Statue of Liberty, 1875-1884
The Statue of Liberty was given to the United States by France in 1884. Edouard Laboulaye, a French historian and politician, came up with the idea for the statue in 1865, and in 1871 he commissioned sculptor Frederic-Auguste Bartholdi to design the work . Originally intended to be completed by the 100-year anniversary of the independence of the United States, the project proved too large for such an ambitious schedule, and was not finished until 1884 . The work, which was put together first in France, then had to be dismantled, packaged, shipped to the United States, and re-assembled on Liberty Island (then called Bedloe Island) . The sculpture was finally dedicated in a ceremony on October 26, 1886.
The statue is made of a thin layer of molded copper covering an iron skeleton . The skeleton, which supports the statue's 179,200 pounds of copper , was designed by French engineer Gustave Eiffel, who later created the Eiffel Tower in Paris.
In accepting the gift of the Statue of Liberty from France, the United States agreed to raise money for the building of a pedestal on which the state would stand. This pedestal, designed by American architect Richard Morris Hunt, is 89 feet high, and cost almost $94,000 to build . In order to raise money for the construction, a committee was established, and a fund-raising drive began. One event held to benefit the drive was the Pedestal Art Loan Exhibition, at which various works of art were shown and auctioned. It was for this auction that Emma Lazarus, American poet, wrote her famous work "The New Colossus". The words of the poem, which are now widely associated with the symbolic meaning of the Statue of Liberty, were not actually posted on Liberty Island until 1903, after a friend of Lazarus' rediscovered the poem, had it inscribed on a plaque, and donated it for installation inside the pedestal . It was at this time that the statue became seen as a symbol of immigration to the United States .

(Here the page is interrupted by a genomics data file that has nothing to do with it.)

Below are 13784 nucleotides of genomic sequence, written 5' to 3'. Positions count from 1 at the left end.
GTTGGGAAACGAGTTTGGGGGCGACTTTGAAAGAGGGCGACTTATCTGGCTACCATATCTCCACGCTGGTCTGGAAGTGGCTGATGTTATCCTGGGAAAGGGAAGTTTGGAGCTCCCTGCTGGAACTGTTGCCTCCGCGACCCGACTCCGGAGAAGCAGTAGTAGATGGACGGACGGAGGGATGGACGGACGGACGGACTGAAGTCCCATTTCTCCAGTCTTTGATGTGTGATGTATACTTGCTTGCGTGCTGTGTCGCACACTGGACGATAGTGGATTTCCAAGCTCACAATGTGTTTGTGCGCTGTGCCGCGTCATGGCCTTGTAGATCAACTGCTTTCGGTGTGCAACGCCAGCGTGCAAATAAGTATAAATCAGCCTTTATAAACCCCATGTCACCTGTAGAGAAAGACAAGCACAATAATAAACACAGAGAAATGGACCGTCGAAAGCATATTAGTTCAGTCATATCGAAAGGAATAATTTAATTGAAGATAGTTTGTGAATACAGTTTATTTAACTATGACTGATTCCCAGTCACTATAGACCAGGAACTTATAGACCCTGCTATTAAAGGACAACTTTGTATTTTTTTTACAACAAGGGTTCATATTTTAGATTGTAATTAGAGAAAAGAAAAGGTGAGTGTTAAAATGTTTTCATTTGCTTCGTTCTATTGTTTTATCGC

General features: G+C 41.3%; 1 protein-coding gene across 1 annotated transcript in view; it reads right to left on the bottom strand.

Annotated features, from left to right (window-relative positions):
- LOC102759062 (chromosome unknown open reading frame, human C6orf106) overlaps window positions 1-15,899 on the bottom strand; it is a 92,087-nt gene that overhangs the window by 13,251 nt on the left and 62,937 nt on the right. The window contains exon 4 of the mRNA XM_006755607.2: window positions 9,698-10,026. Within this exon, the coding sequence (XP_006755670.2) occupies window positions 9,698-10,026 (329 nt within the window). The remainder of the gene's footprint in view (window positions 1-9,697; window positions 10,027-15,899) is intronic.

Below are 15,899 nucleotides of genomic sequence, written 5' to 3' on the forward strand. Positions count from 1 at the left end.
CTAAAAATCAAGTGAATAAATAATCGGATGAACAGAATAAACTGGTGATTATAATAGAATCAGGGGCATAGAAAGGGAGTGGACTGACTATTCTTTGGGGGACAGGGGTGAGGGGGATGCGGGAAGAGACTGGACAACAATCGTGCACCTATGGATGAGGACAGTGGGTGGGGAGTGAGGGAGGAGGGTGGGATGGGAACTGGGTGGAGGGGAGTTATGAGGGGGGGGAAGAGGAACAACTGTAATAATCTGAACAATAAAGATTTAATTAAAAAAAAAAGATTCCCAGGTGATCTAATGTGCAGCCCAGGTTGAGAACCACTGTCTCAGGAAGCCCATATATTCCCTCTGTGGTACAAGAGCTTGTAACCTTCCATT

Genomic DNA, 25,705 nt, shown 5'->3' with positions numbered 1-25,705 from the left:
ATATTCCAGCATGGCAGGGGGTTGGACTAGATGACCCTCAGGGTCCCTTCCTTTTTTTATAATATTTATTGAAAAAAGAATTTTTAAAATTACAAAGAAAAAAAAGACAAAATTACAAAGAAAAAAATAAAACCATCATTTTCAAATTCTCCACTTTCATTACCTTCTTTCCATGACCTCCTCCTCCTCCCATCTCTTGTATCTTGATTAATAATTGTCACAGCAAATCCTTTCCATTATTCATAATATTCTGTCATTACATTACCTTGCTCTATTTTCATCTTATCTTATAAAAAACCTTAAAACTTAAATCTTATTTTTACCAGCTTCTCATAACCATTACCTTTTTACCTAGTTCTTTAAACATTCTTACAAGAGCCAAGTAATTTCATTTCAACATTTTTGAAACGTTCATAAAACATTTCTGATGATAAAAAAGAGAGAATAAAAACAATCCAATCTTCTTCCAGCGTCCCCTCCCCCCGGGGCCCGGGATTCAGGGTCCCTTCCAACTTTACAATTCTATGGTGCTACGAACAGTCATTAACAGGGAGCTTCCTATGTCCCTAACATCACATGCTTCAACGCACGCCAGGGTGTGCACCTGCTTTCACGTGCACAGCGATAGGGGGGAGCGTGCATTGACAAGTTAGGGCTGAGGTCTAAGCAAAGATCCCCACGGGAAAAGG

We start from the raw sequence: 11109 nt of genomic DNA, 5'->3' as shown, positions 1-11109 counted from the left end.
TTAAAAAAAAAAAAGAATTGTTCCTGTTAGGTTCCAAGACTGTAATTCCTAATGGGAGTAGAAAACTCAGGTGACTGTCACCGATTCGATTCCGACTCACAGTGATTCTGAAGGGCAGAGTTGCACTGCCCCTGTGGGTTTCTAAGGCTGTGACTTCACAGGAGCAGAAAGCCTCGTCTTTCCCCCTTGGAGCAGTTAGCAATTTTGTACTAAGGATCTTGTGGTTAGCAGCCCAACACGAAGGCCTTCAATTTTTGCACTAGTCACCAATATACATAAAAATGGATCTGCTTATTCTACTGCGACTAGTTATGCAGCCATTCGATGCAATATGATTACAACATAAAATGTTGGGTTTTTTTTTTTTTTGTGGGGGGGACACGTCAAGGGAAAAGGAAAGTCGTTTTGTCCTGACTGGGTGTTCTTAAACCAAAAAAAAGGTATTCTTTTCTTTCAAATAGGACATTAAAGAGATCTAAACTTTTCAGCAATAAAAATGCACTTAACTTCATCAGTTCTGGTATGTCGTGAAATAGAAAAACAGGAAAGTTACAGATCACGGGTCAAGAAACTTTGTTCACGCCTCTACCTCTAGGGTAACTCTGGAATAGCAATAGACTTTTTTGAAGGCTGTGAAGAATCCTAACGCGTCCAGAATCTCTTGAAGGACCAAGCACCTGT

There have been various interpretations as to what were the intentions of Laboulaye and his associates in the presentation of the Statue of Liberty to the United States. Beyond simply a gift of friendship, the statue may have been intended to stimulate trade between the two nations, or to highlight the technological advances of the French . It may have been intended as a message to the French people promoting democracy and liberty as seen in the United States .
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Related art works
The Four Continents.
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